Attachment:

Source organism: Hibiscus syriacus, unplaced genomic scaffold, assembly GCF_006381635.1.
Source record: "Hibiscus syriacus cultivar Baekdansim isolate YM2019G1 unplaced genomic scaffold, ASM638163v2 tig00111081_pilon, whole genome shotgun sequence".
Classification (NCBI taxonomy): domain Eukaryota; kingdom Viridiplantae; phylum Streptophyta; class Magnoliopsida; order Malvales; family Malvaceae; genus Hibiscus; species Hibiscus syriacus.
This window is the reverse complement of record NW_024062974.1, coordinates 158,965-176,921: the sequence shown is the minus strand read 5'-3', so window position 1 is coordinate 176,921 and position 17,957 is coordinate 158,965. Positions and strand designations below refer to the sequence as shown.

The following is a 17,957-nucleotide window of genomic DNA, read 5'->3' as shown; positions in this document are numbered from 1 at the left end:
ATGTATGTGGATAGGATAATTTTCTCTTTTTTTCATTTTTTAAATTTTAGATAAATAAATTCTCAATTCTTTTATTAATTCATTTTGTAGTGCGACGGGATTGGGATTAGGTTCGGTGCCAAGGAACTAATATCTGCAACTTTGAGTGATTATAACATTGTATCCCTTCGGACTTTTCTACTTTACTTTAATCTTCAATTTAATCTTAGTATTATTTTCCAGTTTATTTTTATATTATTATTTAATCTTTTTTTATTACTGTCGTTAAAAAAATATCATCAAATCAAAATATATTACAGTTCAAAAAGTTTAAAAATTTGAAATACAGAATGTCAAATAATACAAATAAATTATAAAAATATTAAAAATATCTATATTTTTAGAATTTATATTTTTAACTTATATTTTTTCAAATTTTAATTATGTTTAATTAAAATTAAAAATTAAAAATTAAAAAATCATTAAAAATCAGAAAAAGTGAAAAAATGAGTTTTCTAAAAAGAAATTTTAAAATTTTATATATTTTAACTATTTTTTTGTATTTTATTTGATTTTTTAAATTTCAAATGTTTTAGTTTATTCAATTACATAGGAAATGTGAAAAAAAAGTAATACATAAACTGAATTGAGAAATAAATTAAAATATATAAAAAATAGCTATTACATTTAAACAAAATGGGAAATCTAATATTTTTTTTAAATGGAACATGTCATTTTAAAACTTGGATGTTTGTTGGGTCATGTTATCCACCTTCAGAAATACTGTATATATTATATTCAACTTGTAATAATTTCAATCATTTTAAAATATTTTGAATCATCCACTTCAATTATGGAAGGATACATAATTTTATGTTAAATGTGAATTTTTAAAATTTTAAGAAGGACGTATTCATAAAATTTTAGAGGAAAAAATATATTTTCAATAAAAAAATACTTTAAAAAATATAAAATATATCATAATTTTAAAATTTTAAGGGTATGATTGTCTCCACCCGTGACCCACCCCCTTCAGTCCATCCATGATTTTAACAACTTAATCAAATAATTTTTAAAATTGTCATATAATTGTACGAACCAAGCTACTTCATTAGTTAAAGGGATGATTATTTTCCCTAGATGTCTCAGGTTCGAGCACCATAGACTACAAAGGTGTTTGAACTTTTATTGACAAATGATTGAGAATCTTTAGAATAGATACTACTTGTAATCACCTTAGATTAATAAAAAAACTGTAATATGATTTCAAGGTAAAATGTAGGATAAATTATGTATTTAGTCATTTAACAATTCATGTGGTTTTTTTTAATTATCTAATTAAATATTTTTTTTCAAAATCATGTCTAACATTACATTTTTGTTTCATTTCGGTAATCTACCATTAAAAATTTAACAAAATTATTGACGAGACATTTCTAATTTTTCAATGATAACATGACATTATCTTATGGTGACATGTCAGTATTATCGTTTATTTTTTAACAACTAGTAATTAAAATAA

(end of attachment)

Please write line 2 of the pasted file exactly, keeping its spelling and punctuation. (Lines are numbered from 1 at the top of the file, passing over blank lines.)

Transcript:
Source record: "Hibiscus syriacus cultivar Baekdansim isolate YM2019G1 unplaced genomic scaffold, ASM638163v2 tig00111081_pilon, whole genome shotgun sequence".